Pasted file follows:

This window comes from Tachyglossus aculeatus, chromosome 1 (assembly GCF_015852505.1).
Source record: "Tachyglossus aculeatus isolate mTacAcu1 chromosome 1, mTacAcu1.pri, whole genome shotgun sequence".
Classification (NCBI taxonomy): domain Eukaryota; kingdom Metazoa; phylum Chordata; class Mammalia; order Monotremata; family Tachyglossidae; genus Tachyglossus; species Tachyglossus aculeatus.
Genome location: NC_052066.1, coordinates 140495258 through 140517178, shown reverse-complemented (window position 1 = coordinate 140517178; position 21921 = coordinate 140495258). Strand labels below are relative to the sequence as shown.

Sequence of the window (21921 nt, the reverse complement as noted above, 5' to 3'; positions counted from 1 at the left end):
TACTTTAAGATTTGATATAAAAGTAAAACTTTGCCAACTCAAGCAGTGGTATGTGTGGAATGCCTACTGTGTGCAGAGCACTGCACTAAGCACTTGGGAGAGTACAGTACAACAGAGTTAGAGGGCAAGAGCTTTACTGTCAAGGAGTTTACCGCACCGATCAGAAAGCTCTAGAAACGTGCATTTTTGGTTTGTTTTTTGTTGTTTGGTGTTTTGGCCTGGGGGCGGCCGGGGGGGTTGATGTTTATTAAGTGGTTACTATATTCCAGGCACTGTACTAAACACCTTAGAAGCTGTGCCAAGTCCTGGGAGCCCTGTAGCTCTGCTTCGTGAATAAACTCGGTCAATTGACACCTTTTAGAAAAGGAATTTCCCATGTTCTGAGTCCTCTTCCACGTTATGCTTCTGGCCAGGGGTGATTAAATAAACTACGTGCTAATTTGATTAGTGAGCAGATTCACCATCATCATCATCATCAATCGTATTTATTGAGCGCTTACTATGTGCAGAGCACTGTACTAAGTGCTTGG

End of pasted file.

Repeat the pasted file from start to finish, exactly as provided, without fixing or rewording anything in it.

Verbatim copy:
This window comes from Tachyglossus aculeatus, chromosome 1 (assembly GCF_015852505.1).
Source record: "Tachyglossus aculeatus isolate mTacAcu1 chromosome 1, mTacAcu1.pri, whole genome shotgun sequence".
Classification (NCBI taxonomy): domain Eukaryota; kingdom Metazoa; phylum Chordata; class Mammalia; order Monotremata; family Tachyglossidae; genus Tachyglossus; species Tachyglossus aculeatus.
Genome location: NC_052066.1, coordinates 140495258 through 140517178, shown reverse-complemented (window position 1 = coordinate 140517178; position 21921 = coordinate 140495258). Strand labels below are relative to the sequence as shown.

Sequence of the window (21921 nt, the reverse complement as noted above, 5' to 3'; positions counted from 1 at the left end):
TACTTTAAGATTTGATATAAAAGTAAAACTTTGCCAACTCAAGCAGTGGTATGTGTGGAATGCCTACTGTGTGCAGAGCACTGCACTAAGCACTTGGGAGAGTACAGTACAACAGAGTTAGAGGGCAAGAGCTTTACTGTCAAGGAGTTTACCGCACCGATCAGAAAGCTCTAGAAACGTGCATTTTTGGTTTGTTTTTTGTTGTTTGGTGTTTTGGCCTGGGGGCGGCCGGGGGGGTTGATGTTTATTAAGTGGTTACTATATTCCAGGCACTGTACTAAACACCTTAGAAGCTGTGCCAAGTCCTGGGAGCCCTGTAGCTCTGCTTCGTGAATAAACTCGGTCAATTGACACCTTTTAGAAAAGGAATTTCCCATGTTCTGAGTCCTCTTCCACGTTATGCTTCTGGCCAGGGGTGATTAAATAAACTACGTGCTAATTTGATTAGTGAGCAGATTCACCATCATCATCATCATCAATCGTATTTATTGAGCGCTTACTATGTGCAGAGCACTGTACTAAGTGCTTGG